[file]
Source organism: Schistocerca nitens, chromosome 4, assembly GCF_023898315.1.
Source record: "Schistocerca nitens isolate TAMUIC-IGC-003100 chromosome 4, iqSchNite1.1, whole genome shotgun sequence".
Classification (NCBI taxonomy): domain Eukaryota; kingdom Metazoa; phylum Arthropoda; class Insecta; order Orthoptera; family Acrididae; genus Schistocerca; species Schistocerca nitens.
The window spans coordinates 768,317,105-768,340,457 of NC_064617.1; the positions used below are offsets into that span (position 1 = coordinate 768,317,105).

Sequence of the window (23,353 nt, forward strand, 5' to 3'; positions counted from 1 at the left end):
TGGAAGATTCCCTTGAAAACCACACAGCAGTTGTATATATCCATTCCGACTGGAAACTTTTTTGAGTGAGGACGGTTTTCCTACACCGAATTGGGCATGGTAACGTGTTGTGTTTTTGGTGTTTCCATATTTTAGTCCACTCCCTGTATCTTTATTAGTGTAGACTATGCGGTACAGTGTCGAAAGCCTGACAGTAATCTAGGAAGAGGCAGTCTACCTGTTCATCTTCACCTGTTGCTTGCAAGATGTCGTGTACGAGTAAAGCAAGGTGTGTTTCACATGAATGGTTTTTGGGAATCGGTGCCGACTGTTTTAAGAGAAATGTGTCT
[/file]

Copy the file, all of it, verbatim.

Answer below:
Source organism: Schistocerca nitens, chromosome 4, assembly GCF_023898315.1.
Source record: "Schistocerca nitens isolate TAMUIC-IGC-003100 chromosome 4, iqSchNite1.1, whole genome shotgun sequence".
Classification (NCBI taxonomy): domain Eukaryota; kingdom Metazoa; phylum Arthropoda; class Insecta; order Orthoptera; family Acrididae; genus Schistocerca; species Schistocerca nitens.
The window spans coordinates 768,317,105-768,340,457 of NC_064617.1; the positions used below are offsets into that span (position 1 = coordinate 768,317,105).

Sequence of the window (23,353 nt, forward strand, 5' to 3'; positions counted from 1 at the left end):
TGGAAGATTCCCTTGAAAACCACACAGCAGTTGTATATATCCATTCCGACTGGAAACTTTTTTGAGTGAGGACGGTTTTCCTACACCGAATTGGGCATGGTAACGTGTTGTGTTTTTGGTGTTTCCATATTTTAGTCCACTCCCTGTATCTTTATTAGTGTAGACTATGCGGTACAGTGTCGAAAGCCTGACAGTAATCTAGGAAGAGGCAGTCTACCTGTTCATCTTCACCTGTTGCTTGCAAGATGTCGTGTACGAGTAAAGCAAGGTGTGTTTCACATGAATGGTTTTTGGGAATCGGTGCCGACTGTTTTAAGAGAAATGTGTCT